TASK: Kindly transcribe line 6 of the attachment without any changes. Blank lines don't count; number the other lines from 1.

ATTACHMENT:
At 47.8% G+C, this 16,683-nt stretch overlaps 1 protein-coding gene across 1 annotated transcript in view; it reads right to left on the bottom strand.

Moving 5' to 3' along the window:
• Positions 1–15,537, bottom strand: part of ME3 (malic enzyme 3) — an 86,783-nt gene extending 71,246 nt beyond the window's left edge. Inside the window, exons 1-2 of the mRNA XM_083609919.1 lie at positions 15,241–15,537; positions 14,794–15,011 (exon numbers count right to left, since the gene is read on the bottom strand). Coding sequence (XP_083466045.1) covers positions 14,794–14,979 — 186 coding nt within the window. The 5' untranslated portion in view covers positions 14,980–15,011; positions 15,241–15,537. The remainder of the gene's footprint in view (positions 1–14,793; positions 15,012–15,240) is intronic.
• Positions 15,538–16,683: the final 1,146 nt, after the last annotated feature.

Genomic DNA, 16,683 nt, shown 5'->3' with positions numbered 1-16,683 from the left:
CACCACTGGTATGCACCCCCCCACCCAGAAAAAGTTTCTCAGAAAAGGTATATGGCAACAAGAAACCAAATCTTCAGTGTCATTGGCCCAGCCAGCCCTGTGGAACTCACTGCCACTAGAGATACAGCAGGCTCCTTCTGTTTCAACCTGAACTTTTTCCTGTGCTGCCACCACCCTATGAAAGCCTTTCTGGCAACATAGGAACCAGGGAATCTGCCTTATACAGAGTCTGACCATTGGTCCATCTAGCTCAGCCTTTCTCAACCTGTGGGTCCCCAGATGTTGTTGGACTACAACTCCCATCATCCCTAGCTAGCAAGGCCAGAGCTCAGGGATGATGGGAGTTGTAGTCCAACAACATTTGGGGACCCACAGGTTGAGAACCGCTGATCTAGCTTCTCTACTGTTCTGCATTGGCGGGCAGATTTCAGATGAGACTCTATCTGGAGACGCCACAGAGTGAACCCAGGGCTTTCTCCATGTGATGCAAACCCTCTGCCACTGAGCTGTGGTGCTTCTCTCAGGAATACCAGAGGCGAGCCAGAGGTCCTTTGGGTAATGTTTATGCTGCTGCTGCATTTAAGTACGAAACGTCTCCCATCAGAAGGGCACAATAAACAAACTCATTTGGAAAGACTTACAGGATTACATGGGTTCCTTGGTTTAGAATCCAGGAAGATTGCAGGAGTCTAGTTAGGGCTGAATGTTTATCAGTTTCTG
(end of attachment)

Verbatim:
CACCACTGGTATGCACCCCCCCACCCAGAAAAAGTTTCTCAGAAAAGGTATATGGCAACAAGAAACCAAATCTTCAGTGTCATTGGCCCAGCCAGCCCTGTGGAACTCACTGCCACTAGAGATACAGCAGGCTCCTTCTGTTTCAACCTGAACTTTTTCCTGTGCTGCCACCACCCTATGAAAGCCTTTCTGGCAACATAGGAACCAGGGAATCTGCCTTATACAGAGTCTGACCATTGGTCCATCTAGCTCAGCCTTTCTCAACCTGTGGGTCCCCAGATGTTGTTGGACTACAACTCCCATCATCCCTAGCTAGCAAGGCCAGAGCTCAGGGATGATGGGAGTTGTAGTCCAACAACATTTGGGGACCCACAGGTTGAGAACCGCTGATCTAGCTTCTCTACTGTTCTGCATTGGCGGGCAGATTTCAGATGAGACTCTATCTGGAGACGCCACAGAGTGAACCCAGGGCTTTCTCCATGTGATGCAAACCCTCTGCCACTGAGCTGTGGTGCTTCTCTCAGGAATACCAGAGGCGAGCCAGAGGTCCTTTGGGTAATGTTTATGCTGCTGCTGCATTTAAGTACGAAACGTCTCCCATCAGAAGGGCACAATAAACAAACTCATTTGGAAAGACTTACAGGATTACATGGGTTCCTTGGTTTAGAATCCAGGAAGATTGCAGGAGTCTAGTTAGGGCTGAATGTTTATCAGTTTCTG